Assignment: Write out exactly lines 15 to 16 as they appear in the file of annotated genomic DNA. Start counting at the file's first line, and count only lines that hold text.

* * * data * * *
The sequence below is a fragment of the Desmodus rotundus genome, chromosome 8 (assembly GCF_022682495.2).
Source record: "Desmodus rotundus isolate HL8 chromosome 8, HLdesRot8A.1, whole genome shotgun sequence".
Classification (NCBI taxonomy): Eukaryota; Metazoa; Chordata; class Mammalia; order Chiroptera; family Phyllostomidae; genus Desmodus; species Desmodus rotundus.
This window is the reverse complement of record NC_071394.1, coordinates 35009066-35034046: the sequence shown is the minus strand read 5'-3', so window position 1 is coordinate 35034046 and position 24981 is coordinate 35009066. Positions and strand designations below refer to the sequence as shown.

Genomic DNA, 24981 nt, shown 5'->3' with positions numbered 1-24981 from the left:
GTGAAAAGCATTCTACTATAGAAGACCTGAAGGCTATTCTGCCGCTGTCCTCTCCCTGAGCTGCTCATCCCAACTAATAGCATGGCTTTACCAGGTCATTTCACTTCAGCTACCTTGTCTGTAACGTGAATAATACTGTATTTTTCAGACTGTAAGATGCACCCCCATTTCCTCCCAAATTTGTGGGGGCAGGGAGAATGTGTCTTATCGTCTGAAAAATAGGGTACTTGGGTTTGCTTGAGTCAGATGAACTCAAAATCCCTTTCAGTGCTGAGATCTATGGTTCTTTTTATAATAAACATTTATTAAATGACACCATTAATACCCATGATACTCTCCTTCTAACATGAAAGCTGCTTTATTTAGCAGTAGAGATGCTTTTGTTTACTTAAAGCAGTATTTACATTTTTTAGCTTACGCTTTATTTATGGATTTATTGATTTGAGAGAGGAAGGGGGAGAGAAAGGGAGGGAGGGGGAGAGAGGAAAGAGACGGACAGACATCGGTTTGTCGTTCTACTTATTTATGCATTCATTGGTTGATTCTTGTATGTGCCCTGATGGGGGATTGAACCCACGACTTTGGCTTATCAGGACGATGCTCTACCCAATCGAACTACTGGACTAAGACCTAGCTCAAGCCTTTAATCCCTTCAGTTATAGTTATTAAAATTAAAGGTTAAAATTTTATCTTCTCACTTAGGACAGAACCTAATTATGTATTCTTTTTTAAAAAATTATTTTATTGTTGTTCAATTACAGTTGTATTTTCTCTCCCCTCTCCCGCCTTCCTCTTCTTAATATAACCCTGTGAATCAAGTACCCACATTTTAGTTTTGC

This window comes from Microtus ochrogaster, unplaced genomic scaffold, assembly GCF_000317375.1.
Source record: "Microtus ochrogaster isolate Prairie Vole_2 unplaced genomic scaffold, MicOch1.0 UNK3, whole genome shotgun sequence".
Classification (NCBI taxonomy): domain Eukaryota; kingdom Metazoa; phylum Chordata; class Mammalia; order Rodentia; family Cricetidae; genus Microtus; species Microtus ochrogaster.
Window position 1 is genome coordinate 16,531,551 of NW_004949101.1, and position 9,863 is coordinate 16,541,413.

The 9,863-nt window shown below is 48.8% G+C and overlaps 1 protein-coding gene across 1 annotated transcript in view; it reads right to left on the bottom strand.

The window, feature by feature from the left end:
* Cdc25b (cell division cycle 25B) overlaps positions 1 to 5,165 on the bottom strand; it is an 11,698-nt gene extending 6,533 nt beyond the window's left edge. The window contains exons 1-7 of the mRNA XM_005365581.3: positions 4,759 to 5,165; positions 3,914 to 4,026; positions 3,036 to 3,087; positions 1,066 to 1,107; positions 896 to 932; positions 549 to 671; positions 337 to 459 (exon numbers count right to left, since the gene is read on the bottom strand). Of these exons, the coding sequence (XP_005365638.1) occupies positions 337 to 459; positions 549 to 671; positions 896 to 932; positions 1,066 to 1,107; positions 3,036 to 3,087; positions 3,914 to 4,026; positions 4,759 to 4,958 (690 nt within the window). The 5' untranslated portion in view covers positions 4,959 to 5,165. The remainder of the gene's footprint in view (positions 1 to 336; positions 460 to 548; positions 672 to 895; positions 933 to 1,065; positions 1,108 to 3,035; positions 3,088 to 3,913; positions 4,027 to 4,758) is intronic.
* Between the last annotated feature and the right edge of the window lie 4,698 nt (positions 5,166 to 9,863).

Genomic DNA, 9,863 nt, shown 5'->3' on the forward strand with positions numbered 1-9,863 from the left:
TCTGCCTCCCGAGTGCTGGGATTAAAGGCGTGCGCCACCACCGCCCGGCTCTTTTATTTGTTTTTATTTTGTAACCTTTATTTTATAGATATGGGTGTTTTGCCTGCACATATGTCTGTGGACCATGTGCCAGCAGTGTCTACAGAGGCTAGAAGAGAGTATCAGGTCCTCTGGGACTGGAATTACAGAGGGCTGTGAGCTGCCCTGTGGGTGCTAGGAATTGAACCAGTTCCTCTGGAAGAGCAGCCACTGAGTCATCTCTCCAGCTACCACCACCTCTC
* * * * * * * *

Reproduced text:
Genomic DNA, 9,863 nt, shown 5'->3' on the forward strand with positions numbered 1-9,863 from the left:
TCTGCCTCCCGAGTGCTGGGATTAAAGGCGTGCGCCACCACCGCCCGGCTCTTTTATTTGTTTTTATTTTGTAACCTTTATTTTATAGATATGGGTGTTTTGCCTGCACATATGTCTGTGGACCATGTGCCAGCAGTGTCTACAGAGGCTAGAAGAGAGTATCAGGTCCTCTGGGACTGGAATTACAGAGGGCTGTGAGCTGCCCTGTGGGTGCTAGGAATTGAACCAGTTCCTCTGGAAGAGCAGCCACTGAGTCATCTCTCCAGCTACCACCACCTCTC